Shreyas loves to experiment with different roles across various genres and that is pretty evident through his role in the show. The show which has an amalgamation of comedy, drama, action, emotions, and tragedy is touted to be a full-blown masala entertainer.
Shreyas was last seen in the 2017 comedy film ‘Golmaal Again’ and will next be seen in a serious role in director Ashwini Chaudhary’s ‘Setters’ as well as a slice-of-life light-hearted family entertainer titled ‘Teen Do Paanch’.

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Beautiful Boy Is Deeply Flawed But Must Be Watched

Subhash K . Jha

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Beautiful  Boy(Amazon)

Starring Steve Carell, Timothy Chalamet

Directed  by Felix Van Groeningen

Rating: ***(3 stars)

There  is  so  much that this  heartshattering drama  about a distraught father coping with his son’s drug addiction, could  have done. Instead  Beautiful Boy plays it safe.  It casts beautiful-boy Timothee Chalamet as Nic Sheff, a teenager trying to shrug off  his addiction  even as he sinks lower and lower into the abyss of drug abuse.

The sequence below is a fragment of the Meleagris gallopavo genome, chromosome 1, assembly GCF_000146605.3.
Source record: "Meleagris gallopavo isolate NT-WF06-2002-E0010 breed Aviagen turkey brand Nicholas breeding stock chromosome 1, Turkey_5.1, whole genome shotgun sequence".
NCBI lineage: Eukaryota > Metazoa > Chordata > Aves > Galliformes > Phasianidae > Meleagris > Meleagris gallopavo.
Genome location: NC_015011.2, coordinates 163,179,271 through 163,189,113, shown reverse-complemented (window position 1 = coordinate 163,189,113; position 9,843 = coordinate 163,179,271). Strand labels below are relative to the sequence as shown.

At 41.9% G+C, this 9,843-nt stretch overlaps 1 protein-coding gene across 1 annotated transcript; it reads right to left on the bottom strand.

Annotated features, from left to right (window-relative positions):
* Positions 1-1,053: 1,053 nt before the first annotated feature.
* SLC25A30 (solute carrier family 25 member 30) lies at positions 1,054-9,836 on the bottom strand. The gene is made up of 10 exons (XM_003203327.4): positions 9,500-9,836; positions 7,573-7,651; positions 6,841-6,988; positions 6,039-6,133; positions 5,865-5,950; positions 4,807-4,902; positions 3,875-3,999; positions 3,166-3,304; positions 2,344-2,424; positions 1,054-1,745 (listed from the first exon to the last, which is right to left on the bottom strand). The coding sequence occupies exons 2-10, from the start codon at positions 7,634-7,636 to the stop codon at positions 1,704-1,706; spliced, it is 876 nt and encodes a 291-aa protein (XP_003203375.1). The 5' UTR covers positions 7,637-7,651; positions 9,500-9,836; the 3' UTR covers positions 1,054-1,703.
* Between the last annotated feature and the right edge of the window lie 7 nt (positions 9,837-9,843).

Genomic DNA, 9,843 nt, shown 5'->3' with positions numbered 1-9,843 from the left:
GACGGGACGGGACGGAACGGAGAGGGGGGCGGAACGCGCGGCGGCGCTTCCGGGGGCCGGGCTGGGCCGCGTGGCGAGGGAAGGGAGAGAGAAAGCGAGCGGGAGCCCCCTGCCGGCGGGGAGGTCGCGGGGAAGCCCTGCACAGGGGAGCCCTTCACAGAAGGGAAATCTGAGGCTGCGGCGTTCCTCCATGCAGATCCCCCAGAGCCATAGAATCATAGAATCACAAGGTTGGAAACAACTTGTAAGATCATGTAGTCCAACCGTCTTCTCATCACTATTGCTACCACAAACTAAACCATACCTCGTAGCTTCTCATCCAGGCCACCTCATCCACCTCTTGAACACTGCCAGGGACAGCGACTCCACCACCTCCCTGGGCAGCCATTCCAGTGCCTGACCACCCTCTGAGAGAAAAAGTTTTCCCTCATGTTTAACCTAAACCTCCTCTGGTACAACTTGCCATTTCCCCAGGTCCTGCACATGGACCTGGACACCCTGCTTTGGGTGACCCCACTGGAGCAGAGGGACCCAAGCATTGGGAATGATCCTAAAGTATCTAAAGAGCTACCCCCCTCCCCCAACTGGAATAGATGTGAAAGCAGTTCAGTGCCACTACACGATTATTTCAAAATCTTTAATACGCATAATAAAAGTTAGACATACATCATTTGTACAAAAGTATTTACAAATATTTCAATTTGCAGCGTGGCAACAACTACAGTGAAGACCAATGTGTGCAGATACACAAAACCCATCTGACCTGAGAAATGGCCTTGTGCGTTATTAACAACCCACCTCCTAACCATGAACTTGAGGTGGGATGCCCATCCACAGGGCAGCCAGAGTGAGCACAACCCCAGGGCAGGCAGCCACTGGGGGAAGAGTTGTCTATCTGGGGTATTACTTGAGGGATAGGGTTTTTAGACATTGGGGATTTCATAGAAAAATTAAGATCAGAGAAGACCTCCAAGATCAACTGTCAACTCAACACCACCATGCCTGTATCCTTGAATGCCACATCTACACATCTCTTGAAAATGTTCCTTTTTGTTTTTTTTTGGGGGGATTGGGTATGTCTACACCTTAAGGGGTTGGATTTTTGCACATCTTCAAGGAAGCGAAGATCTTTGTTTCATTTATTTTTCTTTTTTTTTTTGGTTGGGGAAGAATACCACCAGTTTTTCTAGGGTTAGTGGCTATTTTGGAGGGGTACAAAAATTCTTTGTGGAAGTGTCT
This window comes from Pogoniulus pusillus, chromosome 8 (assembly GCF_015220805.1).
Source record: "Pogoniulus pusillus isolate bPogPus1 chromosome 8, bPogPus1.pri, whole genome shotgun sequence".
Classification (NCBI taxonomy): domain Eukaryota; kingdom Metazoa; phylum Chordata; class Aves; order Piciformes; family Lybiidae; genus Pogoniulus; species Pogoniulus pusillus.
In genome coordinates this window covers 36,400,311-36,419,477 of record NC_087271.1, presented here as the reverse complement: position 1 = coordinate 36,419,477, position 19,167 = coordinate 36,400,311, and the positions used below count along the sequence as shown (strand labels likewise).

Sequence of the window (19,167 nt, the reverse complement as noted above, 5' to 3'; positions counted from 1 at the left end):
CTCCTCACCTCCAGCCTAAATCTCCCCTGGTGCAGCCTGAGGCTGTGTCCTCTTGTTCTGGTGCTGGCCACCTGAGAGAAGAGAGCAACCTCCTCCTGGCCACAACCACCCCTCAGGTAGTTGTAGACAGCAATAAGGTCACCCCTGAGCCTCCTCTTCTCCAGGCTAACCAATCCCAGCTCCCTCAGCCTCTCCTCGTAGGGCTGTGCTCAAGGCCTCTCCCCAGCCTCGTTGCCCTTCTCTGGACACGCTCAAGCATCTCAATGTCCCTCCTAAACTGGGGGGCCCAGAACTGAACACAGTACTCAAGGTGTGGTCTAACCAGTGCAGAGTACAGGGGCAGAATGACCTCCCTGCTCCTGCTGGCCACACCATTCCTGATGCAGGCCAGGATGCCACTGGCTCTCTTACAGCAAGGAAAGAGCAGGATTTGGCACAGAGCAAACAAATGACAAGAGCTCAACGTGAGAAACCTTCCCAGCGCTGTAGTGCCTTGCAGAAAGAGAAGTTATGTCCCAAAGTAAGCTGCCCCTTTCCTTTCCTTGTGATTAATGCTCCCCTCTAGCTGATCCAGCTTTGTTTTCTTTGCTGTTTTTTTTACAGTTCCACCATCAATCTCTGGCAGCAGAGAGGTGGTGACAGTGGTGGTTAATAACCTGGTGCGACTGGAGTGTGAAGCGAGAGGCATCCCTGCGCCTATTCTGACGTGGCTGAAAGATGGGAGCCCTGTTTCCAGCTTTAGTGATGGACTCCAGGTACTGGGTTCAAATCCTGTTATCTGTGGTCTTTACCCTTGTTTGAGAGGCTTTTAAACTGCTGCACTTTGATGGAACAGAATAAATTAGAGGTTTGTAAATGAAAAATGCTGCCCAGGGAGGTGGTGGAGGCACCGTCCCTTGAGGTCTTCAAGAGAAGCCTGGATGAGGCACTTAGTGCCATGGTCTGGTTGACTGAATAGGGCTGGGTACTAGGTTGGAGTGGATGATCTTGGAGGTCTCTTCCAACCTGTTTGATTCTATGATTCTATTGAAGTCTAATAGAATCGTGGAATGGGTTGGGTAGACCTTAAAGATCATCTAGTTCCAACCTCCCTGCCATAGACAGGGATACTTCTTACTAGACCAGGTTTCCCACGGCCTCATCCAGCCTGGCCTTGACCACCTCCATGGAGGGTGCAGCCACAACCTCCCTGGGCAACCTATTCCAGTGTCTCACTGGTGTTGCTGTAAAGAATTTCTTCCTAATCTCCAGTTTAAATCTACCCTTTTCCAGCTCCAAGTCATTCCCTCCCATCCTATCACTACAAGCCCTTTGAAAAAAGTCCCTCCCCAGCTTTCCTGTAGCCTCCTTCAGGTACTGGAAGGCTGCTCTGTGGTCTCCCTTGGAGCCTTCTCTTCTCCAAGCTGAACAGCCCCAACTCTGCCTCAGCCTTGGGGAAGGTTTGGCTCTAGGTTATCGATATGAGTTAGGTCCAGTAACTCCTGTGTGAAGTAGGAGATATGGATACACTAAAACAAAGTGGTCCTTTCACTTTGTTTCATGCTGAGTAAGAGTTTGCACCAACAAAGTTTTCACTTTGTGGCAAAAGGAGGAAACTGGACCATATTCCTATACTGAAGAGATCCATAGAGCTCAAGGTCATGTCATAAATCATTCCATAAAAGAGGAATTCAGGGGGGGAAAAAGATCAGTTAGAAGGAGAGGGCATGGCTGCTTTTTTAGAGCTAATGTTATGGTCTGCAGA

Chalamet takes care of all the sympathy that the  plot  needs  to muster  for us to  go along with his  nervewracking  journey into selfdestruction. The  film  is based on Nic Sheff’s account Tweak: Growing Up on Methamphetamines  as well as his father David Sheff’sBeautiful Boy: A Father’s Journey Through His Son’s Addiction,so we  ought to have been provided  with a spectral  double  view  of  a family tragedy that unfolds over a period of several years during which time the young addict’s life comes apart at  the seams.

Soon, as I  watched the honest but  not memorable film, I realized this is not Nic’s  story. It is his father’s story of coping with  a crisis  of  unimaginable  proportions as  his family life falls apart. How much  of himself can David Sheff give to his son’s problem before giving up the fight? The  film,in its own somnolent style, shows us the threshold of  parental patience. And  Steve Carrell is fine if not memorable, as  the  father. This is  more his story than his son’s.